270.In the context of both Article III:4 of the GATT 1994 and Article 2.1 of the TBT Agreement, for a measure to be found to modify the conditions of competition in the relevant market to the detriment of imported products, there must be a "genuine relationship" between the measure at issue and the adverse impact on competitive opportunities for imported products. In each case, the relevant question is whether it is the governmental measure at issue that "affects the conditions under which like goods, domestic and imported, compete in the market within a Member's territory". While a measure may not require certain treatment of imports, it may nevertheless create incentives for market participants to behave in certain ways, and thereby treat imported products less favourably. However, changes in the competitive conditions in a marketplace that are "not imposed directly or indirectly by law or governmental regulation, but [are] rather solely the result of private entrepreneurs acting on their own calculations of comparative costs and benefits", cannot be the basis for a finding that a measure treats imported products less favourably than domestic like products.In every case, it is the effect of the measure on the competitive opportunities in the market that is relevant to an assessment of whether a challenged measure has a detrimental impact on imported products."
The de facto de jure distinction is important since measures that are not overtly discriminatory in terms of the country of origin can still be violative of Article 2.1 of the TBT Agreement if the competitive opportunities are detrimentally impacted by the measure.
How will the U.S. comply with the Appellate Body report. After the Cloves Cigarette case, Tuna decision the COOL measure is another decision that has gone against the U.S. Will it comply or face a retaliation? Will it exercise it's "reasonable period" before it complies with the decision? Will it modify the requirements to ensure compliance with the decision? The Eyes on Trade blog predictably criticized the Appellate Body decision as infringing on US consumer interests and right to know.The IELP blog has an excellent analysis on the decision here.
The announcement on the USTR website titled "Appellate Body Affirms American Consumers Rights' to Information About Groceries" gave an indication that the U.S. had actually succeeded in the Appellate Body proceedings. It, however, concluded on a more realistic note:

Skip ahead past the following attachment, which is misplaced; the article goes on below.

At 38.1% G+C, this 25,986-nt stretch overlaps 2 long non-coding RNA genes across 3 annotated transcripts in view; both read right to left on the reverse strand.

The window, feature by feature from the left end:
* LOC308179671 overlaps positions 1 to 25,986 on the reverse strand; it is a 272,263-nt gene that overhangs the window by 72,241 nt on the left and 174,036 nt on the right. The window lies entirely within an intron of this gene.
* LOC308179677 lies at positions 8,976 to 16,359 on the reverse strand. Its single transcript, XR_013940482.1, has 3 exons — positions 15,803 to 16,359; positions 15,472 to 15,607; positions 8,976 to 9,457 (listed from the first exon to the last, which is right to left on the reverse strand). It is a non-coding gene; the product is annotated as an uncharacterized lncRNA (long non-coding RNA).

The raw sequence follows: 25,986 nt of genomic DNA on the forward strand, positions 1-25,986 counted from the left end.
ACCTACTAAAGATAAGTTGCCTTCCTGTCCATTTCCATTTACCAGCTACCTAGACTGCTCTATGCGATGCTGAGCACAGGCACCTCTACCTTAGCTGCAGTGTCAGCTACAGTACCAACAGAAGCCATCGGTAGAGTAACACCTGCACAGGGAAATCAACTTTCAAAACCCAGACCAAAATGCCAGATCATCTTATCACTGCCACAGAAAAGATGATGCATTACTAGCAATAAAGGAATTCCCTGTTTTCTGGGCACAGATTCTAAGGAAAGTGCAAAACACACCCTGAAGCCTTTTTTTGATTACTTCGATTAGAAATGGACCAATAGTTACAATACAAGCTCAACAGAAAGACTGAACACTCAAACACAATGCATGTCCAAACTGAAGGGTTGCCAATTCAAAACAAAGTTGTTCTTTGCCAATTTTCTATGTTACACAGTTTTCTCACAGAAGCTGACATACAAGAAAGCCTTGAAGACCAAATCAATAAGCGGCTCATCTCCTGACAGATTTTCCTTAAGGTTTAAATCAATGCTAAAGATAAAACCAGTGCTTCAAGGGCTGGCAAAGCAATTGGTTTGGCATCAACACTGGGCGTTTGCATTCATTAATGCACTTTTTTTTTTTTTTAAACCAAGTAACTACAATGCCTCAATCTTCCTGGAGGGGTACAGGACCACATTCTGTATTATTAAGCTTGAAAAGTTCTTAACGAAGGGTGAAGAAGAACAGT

Compliance time, yet again, for the United States? Or can compliance be a matter of interpretation? Robert Howse commenting on the IELP blog here opines:
"The United States Department of Agriculture (USDA) has worked closely with the Office of the United States Trade Representative on this case. We look forward to continuing to work with USDA to ensure that American consumers have relevant information to inform their food purchasing decisions. The next step in the process is for the WTO Dispute Settlement Body to adopt its recommendations and rulings. The United States will then have a reasonable period of time to comply."
"One general comment: my sense is that the US basically won this case even if a violation was found (a bit like Shrimp/Turtle I), because the only violation of TBT was that the documentation and tracking requirements for upstream suppliers/producers had a detrimental effect on imports and were unnecessarily burdensome in that a lot of the information was not strictly speaking needed to ensure the accuracy of the kind of labeling that COOL required. This is a violation that it appears can be completely cured by the US tweaking the paperwork requirements and streamlining them."
This suggests that "compliance" for the U.S. does not necessarily mean doing away with the labelling requirement all together. Rather, if the U.S. reworks the procedural aspects of the labelling rules which would not impact the competitive conditions for meat from Canada and Mexico, it could bring its regulation in conformity with Article 2.1 of the TBT Agreement. Is this going to lead to another long winding round of disputes as to what constitutes "compliance"? In both the Cloves Cigarettes case as well as COOL, can the U.S. continue with it's existing measures but still in fact claim to be "complying"?